A major winter storm battered the Northern Plains and Upper Midwest with high winds and heavy snow on Wednesday, forcing hundreds of schools to close, grounding air travel and making road travel difficult - if not impossible - in some U.S. areas, APA reports citing Reuters.
More than 50 million Americans were under winter weather advisories on Wednesday morning as the storm moved across a wide swath of the western and northern United States and into the East. Up to 2 feet (60 cm) of snow and winds of up to 60 miles (97 km) an hour were expected in some spots during the day and into Thursday, the National Weather Service said.
In Sioux Falls, South Dakota, some 17 inches (43 cm) of snow, wind gusts up to 45 mph (72 kph) and temperatures hovering around 10 degrees Fahrenheit (minus 5 C) punished those going about their daily routines.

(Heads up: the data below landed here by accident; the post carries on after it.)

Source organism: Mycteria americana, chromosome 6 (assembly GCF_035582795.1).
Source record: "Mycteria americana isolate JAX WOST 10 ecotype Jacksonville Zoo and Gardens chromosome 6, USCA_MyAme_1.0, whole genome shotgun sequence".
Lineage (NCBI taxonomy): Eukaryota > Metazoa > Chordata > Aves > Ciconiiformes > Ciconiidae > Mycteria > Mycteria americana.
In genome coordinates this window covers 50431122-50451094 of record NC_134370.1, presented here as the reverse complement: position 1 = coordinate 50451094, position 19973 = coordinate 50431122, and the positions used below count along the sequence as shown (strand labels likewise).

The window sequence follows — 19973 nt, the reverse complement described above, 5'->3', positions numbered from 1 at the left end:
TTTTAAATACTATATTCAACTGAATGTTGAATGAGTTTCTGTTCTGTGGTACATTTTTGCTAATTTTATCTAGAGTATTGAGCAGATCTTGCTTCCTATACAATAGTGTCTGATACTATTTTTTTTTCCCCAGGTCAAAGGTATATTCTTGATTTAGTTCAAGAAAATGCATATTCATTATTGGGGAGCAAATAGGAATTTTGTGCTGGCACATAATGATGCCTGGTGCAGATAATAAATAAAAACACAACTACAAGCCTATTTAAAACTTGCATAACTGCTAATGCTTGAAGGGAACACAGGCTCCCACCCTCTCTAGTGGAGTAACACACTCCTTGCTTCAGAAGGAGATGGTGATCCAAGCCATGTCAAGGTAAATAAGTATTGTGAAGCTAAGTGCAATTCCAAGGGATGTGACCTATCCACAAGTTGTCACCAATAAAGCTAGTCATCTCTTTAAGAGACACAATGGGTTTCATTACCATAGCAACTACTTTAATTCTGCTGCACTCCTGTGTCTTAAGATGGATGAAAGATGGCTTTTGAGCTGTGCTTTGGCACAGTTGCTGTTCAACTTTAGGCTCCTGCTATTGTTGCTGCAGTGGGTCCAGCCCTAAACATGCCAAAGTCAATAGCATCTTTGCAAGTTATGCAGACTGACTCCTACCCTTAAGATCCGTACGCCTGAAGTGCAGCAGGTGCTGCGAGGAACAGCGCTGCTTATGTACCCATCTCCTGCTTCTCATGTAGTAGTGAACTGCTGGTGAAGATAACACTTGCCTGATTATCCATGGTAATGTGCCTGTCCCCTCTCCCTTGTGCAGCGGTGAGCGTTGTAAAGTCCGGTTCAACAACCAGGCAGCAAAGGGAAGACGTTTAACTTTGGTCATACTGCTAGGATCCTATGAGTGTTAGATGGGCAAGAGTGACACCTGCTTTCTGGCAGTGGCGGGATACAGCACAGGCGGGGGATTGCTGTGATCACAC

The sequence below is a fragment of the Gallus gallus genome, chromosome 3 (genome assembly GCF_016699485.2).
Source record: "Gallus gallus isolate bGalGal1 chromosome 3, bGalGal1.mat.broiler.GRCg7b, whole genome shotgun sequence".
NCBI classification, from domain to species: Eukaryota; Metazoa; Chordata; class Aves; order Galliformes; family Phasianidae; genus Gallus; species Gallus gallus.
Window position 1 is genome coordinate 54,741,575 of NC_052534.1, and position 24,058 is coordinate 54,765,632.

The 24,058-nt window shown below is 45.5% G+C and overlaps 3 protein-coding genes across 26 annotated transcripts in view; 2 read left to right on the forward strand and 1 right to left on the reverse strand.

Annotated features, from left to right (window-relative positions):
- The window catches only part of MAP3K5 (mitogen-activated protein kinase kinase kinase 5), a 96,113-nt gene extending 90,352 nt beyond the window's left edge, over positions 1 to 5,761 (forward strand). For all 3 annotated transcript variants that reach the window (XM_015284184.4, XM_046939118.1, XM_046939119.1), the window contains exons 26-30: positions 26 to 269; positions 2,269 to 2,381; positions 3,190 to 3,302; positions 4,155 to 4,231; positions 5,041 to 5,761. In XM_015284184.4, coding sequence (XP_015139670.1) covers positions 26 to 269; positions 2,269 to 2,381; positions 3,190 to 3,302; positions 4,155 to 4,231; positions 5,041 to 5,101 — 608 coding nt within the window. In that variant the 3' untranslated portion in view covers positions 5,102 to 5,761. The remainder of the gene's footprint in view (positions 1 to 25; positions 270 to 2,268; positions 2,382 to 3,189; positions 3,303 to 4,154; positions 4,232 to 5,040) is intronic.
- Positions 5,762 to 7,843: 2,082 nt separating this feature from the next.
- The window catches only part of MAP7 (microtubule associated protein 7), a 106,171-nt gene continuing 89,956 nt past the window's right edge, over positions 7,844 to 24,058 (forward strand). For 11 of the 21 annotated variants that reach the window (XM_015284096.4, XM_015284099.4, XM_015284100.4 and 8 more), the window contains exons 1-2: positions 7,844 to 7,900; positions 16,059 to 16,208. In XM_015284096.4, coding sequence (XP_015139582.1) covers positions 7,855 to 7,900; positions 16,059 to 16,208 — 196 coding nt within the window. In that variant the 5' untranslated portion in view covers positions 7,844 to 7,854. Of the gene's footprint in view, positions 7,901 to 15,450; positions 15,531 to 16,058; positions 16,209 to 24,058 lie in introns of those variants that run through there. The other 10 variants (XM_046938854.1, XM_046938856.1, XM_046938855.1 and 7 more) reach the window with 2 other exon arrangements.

The storm also pounded California and brought a mix of snow and sleet to the East, including New England, where forecasters warned motorists to beware slick roads.
Snow-covered roads also will make travel treacherous in the Upper Midwest, and ice-covered power lines and falling trees could cause power outages late on Wednesday and into Thursday, said Frank Pereira, a forecaster with the weather service's Weather Prediction Center in College Park, Maryland.